Listen to today's episode of StarDate on the web the same day it airs in high-quality streaming audio without any extra ads or announcements. Choose a $8 one-month pass, or listen every day for a year for just $30.
You are here
Jupiter and Saturn
Jupiter and Saturn have flirted with each other for months. For almost all of 2020, they’ve been separated by no more than 10 degrees — the width of your fist held at arm’s length. This month, though, the giant planets will outdo themselves. On the 21st, they’ll pass less than half a degree apart. The last time they appeared closer was in 1623.
Jupiter and Saturn pass by each other once every 20 years. It takes that long because the planets are far away from the Sun.
On average, Jupiter is almost half a billion miles from the Sun. At that range, the planet takes almost 12 years to complete a single orbit around the Sun. So as we watch from Earth, that’s also how long it takes for Jupiter to make one lap against the background of stars.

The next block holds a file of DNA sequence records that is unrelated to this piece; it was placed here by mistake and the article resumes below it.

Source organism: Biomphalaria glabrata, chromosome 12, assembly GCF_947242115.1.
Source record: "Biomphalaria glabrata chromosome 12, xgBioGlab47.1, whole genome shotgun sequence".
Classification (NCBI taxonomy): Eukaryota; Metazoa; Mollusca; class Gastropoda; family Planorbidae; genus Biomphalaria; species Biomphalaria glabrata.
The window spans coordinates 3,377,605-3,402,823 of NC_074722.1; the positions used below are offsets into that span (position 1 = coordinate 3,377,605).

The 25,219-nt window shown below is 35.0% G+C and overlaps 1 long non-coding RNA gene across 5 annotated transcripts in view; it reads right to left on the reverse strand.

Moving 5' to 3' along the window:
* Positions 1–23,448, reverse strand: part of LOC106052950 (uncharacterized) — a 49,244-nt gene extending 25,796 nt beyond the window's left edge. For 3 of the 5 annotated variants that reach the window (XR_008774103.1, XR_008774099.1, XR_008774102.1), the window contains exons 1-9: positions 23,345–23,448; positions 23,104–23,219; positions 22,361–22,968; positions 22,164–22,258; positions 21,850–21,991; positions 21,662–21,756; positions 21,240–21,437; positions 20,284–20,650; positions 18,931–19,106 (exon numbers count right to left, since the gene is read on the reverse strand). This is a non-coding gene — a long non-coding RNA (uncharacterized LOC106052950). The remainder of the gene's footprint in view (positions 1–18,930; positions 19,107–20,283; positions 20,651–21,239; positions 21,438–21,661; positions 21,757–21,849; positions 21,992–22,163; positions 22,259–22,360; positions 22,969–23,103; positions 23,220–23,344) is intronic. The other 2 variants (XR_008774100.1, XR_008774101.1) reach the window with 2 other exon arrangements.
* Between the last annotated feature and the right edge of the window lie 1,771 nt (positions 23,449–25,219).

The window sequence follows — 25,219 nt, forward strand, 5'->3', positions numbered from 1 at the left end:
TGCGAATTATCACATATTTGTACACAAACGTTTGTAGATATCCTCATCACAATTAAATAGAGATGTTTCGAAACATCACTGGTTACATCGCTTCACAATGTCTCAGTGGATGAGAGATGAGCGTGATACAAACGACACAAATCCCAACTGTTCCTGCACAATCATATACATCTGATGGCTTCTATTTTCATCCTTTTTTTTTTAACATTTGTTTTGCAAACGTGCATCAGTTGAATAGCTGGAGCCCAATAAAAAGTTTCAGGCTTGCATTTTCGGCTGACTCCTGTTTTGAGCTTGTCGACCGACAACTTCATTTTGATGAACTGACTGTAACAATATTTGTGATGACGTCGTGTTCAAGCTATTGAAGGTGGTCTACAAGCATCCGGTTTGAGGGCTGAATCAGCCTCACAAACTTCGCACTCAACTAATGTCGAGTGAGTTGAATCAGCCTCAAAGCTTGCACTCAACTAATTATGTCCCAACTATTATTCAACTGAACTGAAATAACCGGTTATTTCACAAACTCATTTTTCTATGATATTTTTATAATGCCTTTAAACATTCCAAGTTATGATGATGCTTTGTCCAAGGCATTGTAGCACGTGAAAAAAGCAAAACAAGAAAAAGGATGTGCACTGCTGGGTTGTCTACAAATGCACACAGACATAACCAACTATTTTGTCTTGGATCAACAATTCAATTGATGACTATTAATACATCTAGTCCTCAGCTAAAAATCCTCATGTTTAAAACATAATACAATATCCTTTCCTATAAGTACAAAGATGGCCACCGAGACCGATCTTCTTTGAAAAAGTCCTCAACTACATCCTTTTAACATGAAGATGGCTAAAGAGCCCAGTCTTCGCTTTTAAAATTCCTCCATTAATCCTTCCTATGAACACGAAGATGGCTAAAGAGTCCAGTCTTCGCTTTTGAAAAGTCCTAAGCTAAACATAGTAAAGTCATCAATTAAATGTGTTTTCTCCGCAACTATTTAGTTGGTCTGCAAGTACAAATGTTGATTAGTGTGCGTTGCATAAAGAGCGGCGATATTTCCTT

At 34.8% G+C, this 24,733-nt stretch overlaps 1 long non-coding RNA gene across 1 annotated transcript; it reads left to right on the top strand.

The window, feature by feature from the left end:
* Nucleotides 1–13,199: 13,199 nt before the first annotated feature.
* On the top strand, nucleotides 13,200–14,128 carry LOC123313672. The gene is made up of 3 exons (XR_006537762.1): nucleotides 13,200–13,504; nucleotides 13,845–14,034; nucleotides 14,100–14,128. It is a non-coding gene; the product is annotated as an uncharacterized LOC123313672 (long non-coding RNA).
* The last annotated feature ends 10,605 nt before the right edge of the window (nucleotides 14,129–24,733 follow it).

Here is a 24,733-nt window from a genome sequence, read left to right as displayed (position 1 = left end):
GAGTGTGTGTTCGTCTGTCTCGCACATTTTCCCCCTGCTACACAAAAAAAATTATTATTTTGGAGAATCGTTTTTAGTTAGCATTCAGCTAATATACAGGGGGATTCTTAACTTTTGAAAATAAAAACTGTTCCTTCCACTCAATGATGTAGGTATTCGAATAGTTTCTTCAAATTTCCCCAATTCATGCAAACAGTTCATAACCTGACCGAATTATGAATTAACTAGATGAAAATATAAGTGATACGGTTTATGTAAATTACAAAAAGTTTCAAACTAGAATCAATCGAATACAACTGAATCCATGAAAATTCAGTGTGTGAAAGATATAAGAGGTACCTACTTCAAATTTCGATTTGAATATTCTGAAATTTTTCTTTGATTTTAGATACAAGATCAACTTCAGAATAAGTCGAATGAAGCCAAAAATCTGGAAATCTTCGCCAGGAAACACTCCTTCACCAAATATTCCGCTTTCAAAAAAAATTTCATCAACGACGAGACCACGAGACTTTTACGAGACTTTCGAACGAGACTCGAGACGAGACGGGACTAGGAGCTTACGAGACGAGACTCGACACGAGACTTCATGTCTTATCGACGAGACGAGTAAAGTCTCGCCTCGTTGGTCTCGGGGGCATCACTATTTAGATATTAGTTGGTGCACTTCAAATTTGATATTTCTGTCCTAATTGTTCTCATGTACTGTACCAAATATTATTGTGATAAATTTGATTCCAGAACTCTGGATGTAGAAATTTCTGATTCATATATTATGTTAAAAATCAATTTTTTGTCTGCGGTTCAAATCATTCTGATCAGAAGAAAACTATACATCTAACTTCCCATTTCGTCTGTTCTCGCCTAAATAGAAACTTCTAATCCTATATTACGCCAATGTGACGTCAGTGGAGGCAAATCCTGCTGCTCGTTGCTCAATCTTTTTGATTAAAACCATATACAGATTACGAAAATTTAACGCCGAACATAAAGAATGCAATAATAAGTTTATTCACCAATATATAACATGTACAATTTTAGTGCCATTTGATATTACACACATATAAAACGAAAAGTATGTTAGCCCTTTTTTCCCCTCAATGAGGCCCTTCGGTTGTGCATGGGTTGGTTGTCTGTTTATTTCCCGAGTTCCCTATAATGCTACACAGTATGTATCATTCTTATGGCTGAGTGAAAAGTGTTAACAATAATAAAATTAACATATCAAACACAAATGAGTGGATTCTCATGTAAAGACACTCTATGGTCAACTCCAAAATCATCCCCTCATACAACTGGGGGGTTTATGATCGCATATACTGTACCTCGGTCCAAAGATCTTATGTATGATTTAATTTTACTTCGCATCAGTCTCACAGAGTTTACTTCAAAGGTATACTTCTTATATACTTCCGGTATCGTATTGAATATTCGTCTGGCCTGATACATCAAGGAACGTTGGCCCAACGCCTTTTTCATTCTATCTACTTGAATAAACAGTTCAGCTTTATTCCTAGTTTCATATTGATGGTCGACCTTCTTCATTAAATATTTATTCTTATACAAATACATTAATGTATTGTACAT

Saturn is almost twice as far from the Sun. Not only does that mean that Saturn has to travel a longer distance around the Sun, but it moves slower than Jupiter does. So it takes Saturn about 30 years to circle the sky.
Put those motions together, and it means the planets get close once every 20 years.
Look for Jupiter and Saturn in the southwest as night falls. Jupiter is the brighter of the two — brighter right now than anything else in the sky at that hour. Saturn is a couple of degrees to the upper left — the width of a finger at arm’s length. Watch as the gap between them closes evening by evening — leading to their magnificent conjunction on the 21st.
Script by Damond Benningfield